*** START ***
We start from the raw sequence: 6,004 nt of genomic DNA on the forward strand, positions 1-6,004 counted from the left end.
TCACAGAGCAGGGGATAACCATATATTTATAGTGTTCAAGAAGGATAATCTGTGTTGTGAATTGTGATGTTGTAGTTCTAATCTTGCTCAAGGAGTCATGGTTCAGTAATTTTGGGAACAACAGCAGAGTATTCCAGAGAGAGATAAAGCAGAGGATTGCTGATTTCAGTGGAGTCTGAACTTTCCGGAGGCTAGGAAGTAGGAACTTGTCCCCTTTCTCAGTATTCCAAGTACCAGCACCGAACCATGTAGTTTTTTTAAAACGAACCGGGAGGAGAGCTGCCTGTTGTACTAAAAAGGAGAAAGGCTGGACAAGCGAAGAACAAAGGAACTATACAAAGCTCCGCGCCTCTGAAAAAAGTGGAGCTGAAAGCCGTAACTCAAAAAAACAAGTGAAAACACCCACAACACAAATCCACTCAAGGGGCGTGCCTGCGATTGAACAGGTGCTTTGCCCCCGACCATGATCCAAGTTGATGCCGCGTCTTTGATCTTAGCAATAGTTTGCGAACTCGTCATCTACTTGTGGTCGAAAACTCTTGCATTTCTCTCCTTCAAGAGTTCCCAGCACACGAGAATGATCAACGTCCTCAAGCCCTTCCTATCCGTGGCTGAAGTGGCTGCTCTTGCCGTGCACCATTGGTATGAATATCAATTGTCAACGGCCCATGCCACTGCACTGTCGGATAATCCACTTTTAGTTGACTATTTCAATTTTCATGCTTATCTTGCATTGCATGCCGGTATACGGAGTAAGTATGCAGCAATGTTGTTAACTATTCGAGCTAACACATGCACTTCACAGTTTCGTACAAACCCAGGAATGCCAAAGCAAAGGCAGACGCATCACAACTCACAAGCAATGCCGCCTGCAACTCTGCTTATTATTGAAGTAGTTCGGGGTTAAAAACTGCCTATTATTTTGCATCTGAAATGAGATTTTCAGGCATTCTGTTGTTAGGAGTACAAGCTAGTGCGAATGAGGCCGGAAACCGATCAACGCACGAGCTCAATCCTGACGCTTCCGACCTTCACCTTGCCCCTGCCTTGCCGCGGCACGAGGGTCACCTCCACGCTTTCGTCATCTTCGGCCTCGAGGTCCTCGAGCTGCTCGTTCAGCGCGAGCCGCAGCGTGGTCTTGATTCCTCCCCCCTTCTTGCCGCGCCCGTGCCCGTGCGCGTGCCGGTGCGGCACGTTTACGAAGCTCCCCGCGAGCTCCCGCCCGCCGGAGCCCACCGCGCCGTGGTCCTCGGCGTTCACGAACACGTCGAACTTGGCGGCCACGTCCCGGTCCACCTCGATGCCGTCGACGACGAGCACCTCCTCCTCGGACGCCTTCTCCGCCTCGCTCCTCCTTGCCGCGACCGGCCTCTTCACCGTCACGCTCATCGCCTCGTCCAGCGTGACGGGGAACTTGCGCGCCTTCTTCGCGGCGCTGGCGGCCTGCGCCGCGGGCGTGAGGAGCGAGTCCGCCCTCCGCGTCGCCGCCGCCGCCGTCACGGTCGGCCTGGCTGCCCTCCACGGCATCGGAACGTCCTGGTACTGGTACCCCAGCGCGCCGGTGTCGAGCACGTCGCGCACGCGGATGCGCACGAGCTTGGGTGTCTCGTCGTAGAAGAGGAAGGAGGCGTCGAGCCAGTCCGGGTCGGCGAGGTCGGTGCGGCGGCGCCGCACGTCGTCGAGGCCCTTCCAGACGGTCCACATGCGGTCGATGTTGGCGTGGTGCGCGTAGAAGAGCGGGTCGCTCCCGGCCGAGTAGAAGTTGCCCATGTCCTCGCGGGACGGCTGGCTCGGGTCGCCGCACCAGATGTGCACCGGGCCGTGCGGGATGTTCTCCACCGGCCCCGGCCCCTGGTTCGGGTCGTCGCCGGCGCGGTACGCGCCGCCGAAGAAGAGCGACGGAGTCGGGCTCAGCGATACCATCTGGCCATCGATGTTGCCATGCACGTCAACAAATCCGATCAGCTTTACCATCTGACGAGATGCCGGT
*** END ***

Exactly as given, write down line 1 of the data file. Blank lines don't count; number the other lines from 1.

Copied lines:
We start from the raw sequence: 6,004 nt of genomic DNA on the forward strand, positions 1-6,004 counted from the left end.